Cardiovascular specialists in the country have called for the establishment of a one-stop centre for heart patients if the impact of the ailments is to be checked.
The call was made on Saturday during a lecture by Sir Magdi Habib Yacoub, the leader of Team Heart, a group of 35 visiting doctors and nurses of cardiac surgery from Boston, which was here last week on a medical tour.
Dr Joseph Mucumbutsi, a senior consultant of paediatric cardiologist at King Faisal Hospital, Rwanda, said although there are facilities to carry out screening of heart patients, there was still a shortage of surgical equipment.
“We cannot depend on specialist volunteers who only visit like four times a year, establishing such a centre here would come in handy,” said Dr Mucumbitsi.
“Currently, we have more than 50 children under five years at King Faisal, and 225 at Chuk (Central University Teaching Hospital of Kigali) who require surgery but there are no facilities.”
The paediatric cardiologist added that though there is need for at least a cardiologist for each district hospital, there are currently only five countrywide.
He said establishing the centre would give opportunity to groom home-bread specialists.
Dr Mucumbitsi said the nearest country that offers this kind of service is Kenya, but very expensively since the charges range from $20,000 (about Rwf13.5 million) and $30,000 (about Rwf20 million). The cheapest is India at $10,000 but that is too far; that’s why we need a local facility.”
The paediatric cardiologist added if the centre is established it would help serve neighbouring countries such as Burundi, northern Tanzania, eastern Congo and southern Uganda.
“Establishing such a centre here would require a minimum of about $10 million dollars, so this is why we need a lot of funding partners.”
He added that if the centre is established it would offer the same service at $10,000 (about Rwf6.8 million) per patient for the start, and this could reduce to about $5,000 (about Rwf3.4 million) over time when the turn up for patients increases.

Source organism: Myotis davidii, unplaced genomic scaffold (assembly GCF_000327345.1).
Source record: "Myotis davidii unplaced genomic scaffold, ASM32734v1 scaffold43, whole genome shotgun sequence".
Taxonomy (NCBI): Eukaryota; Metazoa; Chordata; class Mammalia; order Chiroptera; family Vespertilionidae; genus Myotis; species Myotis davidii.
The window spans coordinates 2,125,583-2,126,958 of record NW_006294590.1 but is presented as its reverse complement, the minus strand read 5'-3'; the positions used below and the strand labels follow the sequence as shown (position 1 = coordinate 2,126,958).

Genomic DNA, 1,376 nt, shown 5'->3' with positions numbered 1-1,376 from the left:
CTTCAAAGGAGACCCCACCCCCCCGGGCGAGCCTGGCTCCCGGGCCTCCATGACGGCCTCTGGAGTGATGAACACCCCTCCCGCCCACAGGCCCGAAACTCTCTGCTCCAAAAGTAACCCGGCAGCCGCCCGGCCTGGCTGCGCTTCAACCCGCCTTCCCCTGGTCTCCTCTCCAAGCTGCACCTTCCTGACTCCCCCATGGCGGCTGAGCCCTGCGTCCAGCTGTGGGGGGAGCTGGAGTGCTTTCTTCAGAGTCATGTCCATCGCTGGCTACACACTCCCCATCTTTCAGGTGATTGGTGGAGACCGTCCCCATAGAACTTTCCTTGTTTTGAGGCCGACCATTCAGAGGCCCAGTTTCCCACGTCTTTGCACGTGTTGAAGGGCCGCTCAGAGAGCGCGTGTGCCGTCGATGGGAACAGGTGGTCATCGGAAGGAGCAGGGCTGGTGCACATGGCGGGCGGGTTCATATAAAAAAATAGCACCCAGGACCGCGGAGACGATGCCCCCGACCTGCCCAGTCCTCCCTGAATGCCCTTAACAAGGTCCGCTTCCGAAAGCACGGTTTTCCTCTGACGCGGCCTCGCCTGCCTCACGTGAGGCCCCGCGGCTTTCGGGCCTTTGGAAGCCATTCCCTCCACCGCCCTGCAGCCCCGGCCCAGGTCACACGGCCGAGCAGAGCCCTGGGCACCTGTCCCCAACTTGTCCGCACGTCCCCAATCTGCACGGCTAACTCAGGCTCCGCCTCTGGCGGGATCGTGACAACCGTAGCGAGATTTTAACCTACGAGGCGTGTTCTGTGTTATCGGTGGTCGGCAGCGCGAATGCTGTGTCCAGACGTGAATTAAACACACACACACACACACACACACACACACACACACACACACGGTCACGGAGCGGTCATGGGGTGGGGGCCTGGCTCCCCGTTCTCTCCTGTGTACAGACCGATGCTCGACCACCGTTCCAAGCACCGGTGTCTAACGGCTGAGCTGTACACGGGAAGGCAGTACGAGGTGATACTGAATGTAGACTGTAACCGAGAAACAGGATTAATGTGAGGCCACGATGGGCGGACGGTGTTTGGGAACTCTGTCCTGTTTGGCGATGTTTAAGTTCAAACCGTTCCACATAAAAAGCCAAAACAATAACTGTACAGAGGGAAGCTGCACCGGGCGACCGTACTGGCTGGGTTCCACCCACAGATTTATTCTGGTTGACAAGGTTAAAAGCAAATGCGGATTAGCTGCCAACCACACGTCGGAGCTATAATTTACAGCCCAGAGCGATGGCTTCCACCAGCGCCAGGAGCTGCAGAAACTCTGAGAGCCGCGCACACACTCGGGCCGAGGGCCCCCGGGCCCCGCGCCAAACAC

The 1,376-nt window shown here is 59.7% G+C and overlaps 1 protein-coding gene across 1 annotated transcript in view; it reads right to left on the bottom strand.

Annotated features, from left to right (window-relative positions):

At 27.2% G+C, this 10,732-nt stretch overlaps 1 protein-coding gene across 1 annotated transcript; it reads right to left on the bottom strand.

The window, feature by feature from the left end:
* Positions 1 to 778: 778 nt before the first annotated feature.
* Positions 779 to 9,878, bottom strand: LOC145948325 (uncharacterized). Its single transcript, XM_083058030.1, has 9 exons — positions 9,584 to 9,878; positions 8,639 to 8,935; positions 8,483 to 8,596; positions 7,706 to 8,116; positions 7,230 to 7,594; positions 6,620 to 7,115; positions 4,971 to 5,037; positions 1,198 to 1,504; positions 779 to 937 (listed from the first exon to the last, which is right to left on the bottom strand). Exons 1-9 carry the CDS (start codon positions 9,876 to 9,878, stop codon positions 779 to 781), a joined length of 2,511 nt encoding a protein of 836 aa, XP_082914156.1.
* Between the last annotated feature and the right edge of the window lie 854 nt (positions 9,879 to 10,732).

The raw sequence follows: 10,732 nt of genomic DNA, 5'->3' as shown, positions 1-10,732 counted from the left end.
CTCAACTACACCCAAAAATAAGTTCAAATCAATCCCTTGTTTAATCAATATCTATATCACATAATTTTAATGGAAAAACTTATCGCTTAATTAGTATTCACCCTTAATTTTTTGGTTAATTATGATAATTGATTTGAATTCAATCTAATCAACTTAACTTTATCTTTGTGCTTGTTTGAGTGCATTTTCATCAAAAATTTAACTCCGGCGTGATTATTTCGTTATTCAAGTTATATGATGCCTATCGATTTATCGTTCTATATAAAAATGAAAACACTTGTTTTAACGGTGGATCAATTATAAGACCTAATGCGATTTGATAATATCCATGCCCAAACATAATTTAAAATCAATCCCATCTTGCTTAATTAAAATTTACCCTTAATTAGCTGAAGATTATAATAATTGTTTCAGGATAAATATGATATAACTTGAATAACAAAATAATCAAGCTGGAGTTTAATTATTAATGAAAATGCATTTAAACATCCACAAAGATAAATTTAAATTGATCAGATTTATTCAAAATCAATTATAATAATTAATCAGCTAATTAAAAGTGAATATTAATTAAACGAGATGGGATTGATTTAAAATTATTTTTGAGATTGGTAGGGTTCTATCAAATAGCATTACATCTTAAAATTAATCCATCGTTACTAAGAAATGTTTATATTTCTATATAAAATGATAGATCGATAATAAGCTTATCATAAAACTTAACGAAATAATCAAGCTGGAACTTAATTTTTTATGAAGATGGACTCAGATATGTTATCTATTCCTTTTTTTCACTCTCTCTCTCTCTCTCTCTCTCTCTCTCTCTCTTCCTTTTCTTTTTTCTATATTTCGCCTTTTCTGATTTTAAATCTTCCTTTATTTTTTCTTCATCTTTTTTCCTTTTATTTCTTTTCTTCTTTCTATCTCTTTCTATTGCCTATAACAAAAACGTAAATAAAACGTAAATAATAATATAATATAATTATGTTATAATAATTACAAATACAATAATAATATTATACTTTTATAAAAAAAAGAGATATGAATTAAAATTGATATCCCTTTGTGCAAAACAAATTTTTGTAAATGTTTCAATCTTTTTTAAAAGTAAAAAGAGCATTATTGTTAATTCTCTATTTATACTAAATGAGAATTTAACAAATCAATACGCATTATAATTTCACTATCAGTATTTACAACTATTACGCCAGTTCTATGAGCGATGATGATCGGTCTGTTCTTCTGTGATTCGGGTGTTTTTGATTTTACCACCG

“It is estimated that more than 30 million people in the region need this kind of surgery, so its establishment would serve them at a lower cost.”
“What we want is a one stop centre where diagnosis and surgeries are carried out every day, this is the only way we can save lives of people with such ailments,” Dr Mucumbitsi added.
Call for special fund
The doctor also said the local health insurance system (Mutuelle de Sante) does not cater for cardiac surgery and suggested that there should be a special fund for those who cannot afford it.
Dr Jean Marie Vianney Ganza, a cardiologist with the Rwanda Military Hospital, Kanombe, said although no national survey has been carried out, it is estimated that about a million people have heart related diseases country wide.
He added that more than 400 patients have under gone cardiac surgery since 2005 countrywide.
Dr Yacoub of Team Heart said establishing such a centre requires collaboration from various players like the government, NGO’s, professionals in the field and the patients themselves.
“Heart diseases need special focus since its one of the major killer diseases worldwide. There is, therefore, a need for locally based specialised and dedicated centre to not only screen cardiovascular diseases but also offer surgery and follow up.”
He also called upon residents to exercise, have proper diets so as to avoid acquiring heart ailments.
Deborah Rukundo, a resident of Kiyovu, Kigali, and a former victim of rheumatic heart disease who underwent surgery in 2011 by the same team (Team Heart), also echoed a similar message.
“If it wasn’t for the visit by this team, I would probably be dead now. Establishing such facility would help cater for those who do not benefit from the volunteers, because the cases are clearly overwhelming for them,” she said.